November 15, 2019 (Medical News Today)
According to specialists, “single number average survival estimates for advanced stage breast cancer are unhelpful and usually inaccurate.”
While breast cancer, a disease that affects nearly 2.1 million women worldwide, is one of the most treatable forms of cancer, when it spreads, it becomes more and more difficult to maintain and treat.
Those especially with late-stage breast cancer want to know answers to questions like, “How long do I have?” so they can make the best decisions for their health situation.
Very recently, findings from Dr. Belinda Kiely, a cancer specialist from the University of Sydney in Australia, were presented in Lisbon, Portugal about the “relevance and helpfulness of cancer survival estimates for patients with late-stage breast cancer.”
According to her research, the typical approach of offering patients “a catch-all, single number estimate” is suggested to have little-to-no worth. Dr. Kiely says instead, single-number estimates about survival rates are only accurate around 20-30% of the time.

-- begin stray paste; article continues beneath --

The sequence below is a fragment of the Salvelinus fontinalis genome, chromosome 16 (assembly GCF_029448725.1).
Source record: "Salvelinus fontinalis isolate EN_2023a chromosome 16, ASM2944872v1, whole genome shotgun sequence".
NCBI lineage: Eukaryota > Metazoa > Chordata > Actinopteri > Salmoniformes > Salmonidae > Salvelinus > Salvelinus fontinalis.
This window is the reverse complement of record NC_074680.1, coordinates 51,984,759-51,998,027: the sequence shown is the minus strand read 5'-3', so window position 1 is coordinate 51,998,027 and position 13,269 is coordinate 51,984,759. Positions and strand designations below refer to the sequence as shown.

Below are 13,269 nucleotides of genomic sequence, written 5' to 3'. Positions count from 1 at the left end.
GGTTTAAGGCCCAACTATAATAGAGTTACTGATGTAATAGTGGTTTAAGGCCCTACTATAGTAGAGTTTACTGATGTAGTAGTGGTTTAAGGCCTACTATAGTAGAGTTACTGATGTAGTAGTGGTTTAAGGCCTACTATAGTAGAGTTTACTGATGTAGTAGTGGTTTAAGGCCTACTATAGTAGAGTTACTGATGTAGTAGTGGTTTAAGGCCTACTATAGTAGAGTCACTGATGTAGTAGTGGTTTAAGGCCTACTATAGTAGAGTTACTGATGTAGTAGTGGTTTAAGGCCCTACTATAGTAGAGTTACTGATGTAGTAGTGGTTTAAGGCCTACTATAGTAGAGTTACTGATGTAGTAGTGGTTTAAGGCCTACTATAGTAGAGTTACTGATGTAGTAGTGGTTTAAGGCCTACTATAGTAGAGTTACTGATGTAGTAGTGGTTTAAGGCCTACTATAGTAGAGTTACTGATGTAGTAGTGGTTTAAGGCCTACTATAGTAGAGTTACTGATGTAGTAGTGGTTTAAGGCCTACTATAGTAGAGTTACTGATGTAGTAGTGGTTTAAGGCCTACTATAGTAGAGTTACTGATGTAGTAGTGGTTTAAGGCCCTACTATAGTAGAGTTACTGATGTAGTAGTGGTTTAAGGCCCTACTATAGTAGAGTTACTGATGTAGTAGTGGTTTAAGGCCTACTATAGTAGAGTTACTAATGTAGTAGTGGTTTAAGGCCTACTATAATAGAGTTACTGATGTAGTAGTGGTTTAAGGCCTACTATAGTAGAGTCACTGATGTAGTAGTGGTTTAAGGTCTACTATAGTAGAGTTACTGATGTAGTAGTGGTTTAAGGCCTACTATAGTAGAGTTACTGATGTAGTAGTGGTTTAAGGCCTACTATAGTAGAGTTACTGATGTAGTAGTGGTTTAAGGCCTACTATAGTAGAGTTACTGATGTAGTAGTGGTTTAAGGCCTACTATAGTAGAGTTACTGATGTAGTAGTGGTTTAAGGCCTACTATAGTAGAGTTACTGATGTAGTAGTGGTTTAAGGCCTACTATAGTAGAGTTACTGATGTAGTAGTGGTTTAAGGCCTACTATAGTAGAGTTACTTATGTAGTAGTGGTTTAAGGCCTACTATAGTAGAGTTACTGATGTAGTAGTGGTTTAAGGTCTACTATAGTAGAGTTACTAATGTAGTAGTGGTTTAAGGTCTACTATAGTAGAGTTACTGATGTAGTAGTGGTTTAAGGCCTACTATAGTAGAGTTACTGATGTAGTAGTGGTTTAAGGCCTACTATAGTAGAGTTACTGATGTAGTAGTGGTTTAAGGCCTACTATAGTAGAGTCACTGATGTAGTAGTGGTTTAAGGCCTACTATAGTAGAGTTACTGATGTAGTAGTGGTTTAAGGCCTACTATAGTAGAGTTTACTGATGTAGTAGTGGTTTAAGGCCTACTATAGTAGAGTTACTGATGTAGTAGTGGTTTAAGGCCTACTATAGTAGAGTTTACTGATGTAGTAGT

Dr. Kiely and her team worked with 33 cancer specialists all of whom were advising 146 patients about their estimated survival time. Dr. Kiely argues that it would be best for the patients to receive three different, case-specific estimates.
While this method still requires a doctor to provide an estimated survival time, this time it will then be divided by four to uncover the worst-case scenario, then multiplied it by three to obtain an estimate of the best-case scenario.
91 percent of those who took part in the trial (146) reported finding the three-scenario method helpful. 88 percent felt the approach “allowed them to plan for the future and helped them better understand the possible outcomes.”
Importantly, as much as 77 percent of the participants reported they felt the three scenarios method was either equal to, or more optimistic and reassuring, than they had expected.
Dr. Kiely urges other healthcare professionals to use this method when advising their patients who are in the later stages of breast cancer.